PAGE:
Gun Violence Takes 4 Years Off The Life Expectancy Of Black Americans According to New Research
Another study found gun violence killed almost 40,000 Americans in 2017.
Due to the rise of gun violence, Black life expectancy in the U.S. has dropped.
The Centers for Disease Control and Prevention reports gun violence is a growing problem in the United States across racial boundaries, with guns having killed almost 40,000 people in 2017, according to HuffPost.
If you do the math, that means 109 Americans were killed by bullets every day. Black men made up more than half of those victims, even though they are only 7 percent of the population, reports Giffords Law Center to Prevent Gun Violence. Last year marked the third year in a row where gun violence killed more people than car accidents.
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“It’s unacceptable that the number of deaths from shootings keeps escalating while Washington D.C. refuses to even debate policies we know would help save lives,” said former Representative Gabrielle Giffords (D-AZ), who founded the organization. “But activism leads to change and come January, more gun safety champions will be joining Congress and making this public health problem a priority.”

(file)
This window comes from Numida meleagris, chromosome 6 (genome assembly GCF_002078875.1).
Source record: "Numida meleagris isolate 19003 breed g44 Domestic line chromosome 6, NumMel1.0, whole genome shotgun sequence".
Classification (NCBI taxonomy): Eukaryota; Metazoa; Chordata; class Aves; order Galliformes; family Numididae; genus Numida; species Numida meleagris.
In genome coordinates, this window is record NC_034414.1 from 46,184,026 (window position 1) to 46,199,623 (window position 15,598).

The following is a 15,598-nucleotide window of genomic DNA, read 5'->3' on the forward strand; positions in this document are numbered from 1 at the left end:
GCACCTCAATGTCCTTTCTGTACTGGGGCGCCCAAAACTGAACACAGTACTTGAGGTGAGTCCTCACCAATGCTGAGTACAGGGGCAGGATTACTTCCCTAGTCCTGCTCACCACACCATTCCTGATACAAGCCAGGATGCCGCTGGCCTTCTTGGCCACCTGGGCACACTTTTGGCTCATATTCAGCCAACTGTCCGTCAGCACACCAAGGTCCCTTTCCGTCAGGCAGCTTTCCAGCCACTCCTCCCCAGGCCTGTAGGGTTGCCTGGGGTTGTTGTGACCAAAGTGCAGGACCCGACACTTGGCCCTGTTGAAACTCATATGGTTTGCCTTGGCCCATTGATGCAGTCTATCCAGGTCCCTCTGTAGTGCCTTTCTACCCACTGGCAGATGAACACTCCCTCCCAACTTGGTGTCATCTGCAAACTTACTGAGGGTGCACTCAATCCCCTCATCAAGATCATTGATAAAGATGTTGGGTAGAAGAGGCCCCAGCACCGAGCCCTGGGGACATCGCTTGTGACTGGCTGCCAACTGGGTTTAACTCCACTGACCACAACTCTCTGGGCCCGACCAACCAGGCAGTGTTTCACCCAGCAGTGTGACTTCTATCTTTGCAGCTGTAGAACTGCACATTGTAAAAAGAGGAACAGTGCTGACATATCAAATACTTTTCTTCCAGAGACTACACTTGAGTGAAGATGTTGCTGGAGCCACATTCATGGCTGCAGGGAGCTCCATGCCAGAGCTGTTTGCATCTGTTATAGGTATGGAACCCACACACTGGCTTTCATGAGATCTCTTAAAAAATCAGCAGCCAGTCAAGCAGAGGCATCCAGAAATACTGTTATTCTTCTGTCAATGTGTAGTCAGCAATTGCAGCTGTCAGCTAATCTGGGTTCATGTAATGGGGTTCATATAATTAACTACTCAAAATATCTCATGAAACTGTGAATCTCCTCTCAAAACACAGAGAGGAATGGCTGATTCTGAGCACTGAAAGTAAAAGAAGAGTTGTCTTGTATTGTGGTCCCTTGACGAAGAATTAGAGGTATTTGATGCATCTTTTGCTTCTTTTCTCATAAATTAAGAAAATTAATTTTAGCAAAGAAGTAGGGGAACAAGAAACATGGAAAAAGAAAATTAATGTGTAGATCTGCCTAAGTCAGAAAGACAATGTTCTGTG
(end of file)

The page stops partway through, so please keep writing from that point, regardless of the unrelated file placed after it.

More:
Giffords herself was shot in 2011.
A recent study published by BMJ Evidence-Based Medicine sheds further light on the effect guns have on Black Americans. The authors found gun violence takes 4.17 years off the average Black American’s life expectancy, compared to 2.23 for white people, reports The Boston Herald. People under the age of 20 make up the majority of victims, according to the report.
Life expectancy in the United States dropped overall to 78 years and six months in 2017, a 0.1 percent decrease from 2016, reports the BBC.
Suicides contributed to the drop in life expectancy and the rise in gun deaths. White men, in particular, were found to be most likely to shoot themselves to death. However, the Black community should also be concerned about suicide. A study done by JAMA Pediatrics in May reported Black children between ages 5 and 12 are twice as likely to commit suicide as their white counterparts.
If you or someone you know is suicidal, call The National Suicide Prevention Lifeline at 800-273-8255.
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